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More Spielberg Than Hergé
on February 14, 2013
I'm afraid I'm going to have to dare the ire of the fans. Because I was, it seems, less impressed by this film than most.
But first, the positives: the CGI was genuinely amazing. It successfully bestrode an intriguing middle ground between the cartoonish and something very, very close to photo-realism. From the waves on the ocean to the expressions on the characters' faces, the animators were extremely successful in creating a world that is solid, real, and compelling. It most definitely draws us in.
It is, as stated, more Spielberg than Hergé. The quiet, the stillness, and above all the restraint that were such hallmarks of Hergé's work are nowhere to be found. Not that this is necessarily a bad thing. Filmic interpretations do not have to be slavish copies, and this one certainly wasn't. I'm sure that many fans will be quick to point out that this is a film that almost constantly pays homage to the visual side of Hergé's work - particularly in some of its most iconic and best loved panels. And it's true: the film does do precisely that. However, the similarities are all on the surface. For those who look deeper, and compare this film's intricacy of detail, and above all its relentless, ceaseless motion with the minimalism of Hergé's famous "ligne claire" style, it is at once apparent that at a certain point Spielberg made the choice to go his own way. Indeed, the film tacitly admits as much at the very beginning, when this movie's "Tintin" has his portrait drawn by an artist at a market stall. The artist closely resembles Hergé, and the drawing the original vision of Tintin. We are being politely but firmly told that this will be a film that respects the original, but does not feel so beholden to it as to be nothing more than a carbon copy.
The true artist must have scope for interpretation.
This film also gave us not just one but two stand-out performances. Jamie Bell, in the titular role of Tintin, and Daniel Craig as both Sakharine and Red Rackham. Each actor brings a level of reality to their characters rarely to be found in animated features. This fits perfectly with the film's visual approach: it's that whole "intriguing middle ground" between the cartoonish and the photo-real that I spoke of earlier.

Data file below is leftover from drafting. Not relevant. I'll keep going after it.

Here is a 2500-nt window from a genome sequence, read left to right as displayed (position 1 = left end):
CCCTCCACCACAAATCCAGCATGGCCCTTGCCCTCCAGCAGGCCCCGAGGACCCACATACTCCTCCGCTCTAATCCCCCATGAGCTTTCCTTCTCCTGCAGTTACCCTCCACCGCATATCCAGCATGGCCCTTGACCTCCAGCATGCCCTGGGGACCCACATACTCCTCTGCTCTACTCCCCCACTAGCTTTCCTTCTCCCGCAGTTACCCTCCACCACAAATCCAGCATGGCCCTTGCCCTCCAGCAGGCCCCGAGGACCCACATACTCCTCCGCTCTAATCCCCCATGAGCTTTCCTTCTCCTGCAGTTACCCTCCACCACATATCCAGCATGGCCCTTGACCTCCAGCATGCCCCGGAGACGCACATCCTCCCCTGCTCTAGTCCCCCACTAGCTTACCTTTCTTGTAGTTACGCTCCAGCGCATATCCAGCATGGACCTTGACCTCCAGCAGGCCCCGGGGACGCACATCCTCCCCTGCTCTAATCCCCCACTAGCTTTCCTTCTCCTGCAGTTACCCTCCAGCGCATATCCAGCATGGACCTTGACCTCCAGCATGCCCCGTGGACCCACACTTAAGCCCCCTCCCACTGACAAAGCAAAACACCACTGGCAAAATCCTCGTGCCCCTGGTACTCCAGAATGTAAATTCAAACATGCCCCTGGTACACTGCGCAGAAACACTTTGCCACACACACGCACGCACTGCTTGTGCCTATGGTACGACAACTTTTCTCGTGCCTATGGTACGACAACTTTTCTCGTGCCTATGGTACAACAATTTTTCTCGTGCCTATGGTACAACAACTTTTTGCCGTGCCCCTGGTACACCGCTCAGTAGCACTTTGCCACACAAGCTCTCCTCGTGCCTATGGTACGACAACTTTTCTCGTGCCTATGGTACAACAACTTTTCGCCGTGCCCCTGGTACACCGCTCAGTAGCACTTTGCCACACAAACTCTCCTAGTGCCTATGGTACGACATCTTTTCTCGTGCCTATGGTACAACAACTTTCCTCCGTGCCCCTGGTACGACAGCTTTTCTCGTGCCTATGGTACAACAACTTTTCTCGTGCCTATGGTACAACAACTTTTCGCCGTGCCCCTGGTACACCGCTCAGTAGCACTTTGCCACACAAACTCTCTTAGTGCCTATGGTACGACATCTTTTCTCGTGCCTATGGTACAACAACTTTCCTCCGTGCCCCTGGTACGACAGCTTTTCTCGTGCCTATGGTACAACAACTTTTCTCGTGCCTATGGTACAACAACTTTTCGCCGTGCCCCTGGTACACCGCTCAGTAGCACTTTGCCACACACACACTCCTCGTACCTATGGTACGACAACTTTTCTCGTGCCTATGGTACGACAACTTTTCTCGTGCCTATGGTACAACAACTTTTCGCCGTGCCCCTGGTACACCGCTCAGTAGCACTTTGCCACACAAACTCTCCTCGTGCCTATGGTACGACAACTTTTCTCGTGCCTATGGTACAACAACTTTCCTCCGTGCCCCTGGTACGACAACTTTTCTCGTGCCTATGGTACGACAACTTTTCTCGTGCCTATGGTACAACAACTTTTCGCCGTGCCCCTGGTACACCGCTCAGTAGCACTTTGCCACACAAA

I was less impressed with Andy Serkis's performance as Captain Haddock, which was certainly more overtly cartoonish, and just plain less interesting. But it is worth stating that some of the minor characters were exceptionally well rendered, and very much in the spirit of Hergé's original versions. I'm thinking here particularly of the pickpocket, played by Toby Jones, and a two-bit thug by the name of Tom, played by Mackenzie Crook. I'd like to think that Hergé himself would've approved of both these performances.
Yet despite all the good stuff, I did feel that from a grown-up perspective, this movie let itself down in the writing. Particularly in terms of pacing, it's more like a bad Indiana Jones movie than anything else. Certainly so far as depth of characterisation goes, all the heavy lifting is done by the actors and the animators. The writers contribute almost nothing. The main problem is that after a promising start, the film rapidly degenerates into little more than one long action sequence, with only very brief, unconvincing, and ultimately uninteresting pauses along the way. At times the relentless action seems to exist as little more than a showcase for the animators' virtuosity. And as outstanding as the animation is, technical brilliance for its own sake does not a good film make.
Earlier I spoke of Hergé's work as possessing a certain restraint. Indeed, I would even go so far as to say that I consider that restraint one of its defining stylistic features. This holds true not only on a visual level, but also in terms of story. Hergé knew when to give his readers time to think. A quiet moment here and there to reflect on what had happened and let it all sink in. Such moments are, I feel, sorely lacking in this movie. This film is all about the spectacular. It's a joy to look at and is without doubt a rollicking, two-fisted rocket-ride through adventure. But it's not a whole lot more than that.
Which is where, I believe, it really has let Hergé's original vision down.